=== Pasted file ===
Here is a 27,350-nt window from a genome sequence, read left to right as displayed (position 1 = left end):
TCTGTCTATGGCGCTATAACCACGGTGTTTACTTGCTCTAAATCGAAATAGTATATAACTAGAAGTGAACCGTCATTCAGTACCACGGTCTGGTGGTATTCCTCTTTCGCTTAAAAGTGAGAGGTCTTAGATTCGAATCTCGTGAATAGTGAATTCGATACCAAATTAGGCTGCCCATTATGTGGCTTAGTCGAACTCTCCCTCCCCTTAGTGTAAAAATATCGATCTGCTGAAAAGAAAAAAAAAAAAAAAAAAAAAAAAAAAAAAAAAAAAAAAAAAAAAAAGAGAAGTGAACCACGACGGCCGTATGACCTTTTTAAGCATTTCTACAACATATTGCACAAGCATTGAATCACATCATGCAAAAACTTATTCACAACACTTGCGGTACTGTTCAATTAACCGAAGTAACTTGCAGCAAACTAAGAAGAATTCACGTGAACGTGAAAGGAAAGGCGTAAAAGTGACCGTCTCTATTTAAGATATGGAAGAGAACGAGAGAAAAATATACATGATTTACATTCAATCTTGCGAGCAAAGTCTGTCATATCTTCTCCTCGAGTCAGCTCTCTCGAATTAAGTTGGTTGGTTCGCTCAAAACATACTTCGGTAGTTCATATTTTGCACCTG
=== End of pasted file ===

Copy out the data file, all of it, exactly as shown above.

Here is a 27,350-nt window from a genome sequence, read left to right as displayed (position 1 = left end):
TCTGTCTATGGCGCTATAACCACGGTGTTTACTTGCTCTAAATCGAAATAGTATATAACTAGAAGTGAACCGTCATTCAGTACCACGGTCTGGTGGTATTCCTCTTTCGCTTAAAAGTGAGAGGTCTTAGATTCGAATCTCGTGAATAGTGAATTCGATACCAAATTAGGCTGCCCATTATGTGGCTTAGTCGAACTCTCCCTCCCCTTAGTGTAAAAATATCGATCTGCTGAAAAGAAAAAAAAAAAAAAAAAAAAAAAAAAAAAAAAAAAAAAAAAAAAAAAGAGAAGTGAACCACGACGGCCGTATGACCTTTTTAAGCATTTCTACAACATATTGCACAAGCATTGAATCACATCATGCAAAAACTTATTCACAACACTTGCGGTACTGTTCAATTAACCGAAGTAACTTGCAGCAAACTAAGAAGAATTCACGTGAACGTGAAAGGAAAGGCGTAAAAGTGACCGTCTCTATTTAAGATATGGAAGAGAACGAGAGAAAAATATACATGATTTACATTCAATCTTGCGAGCAAAGTCTGTCATATCTTCTCCTCGAGTCAGCTCTCTCGAATTAAGTTGGTTGGTTCGCTCAAAACATACTTCGGTAGTTCATATTTTGCACCTG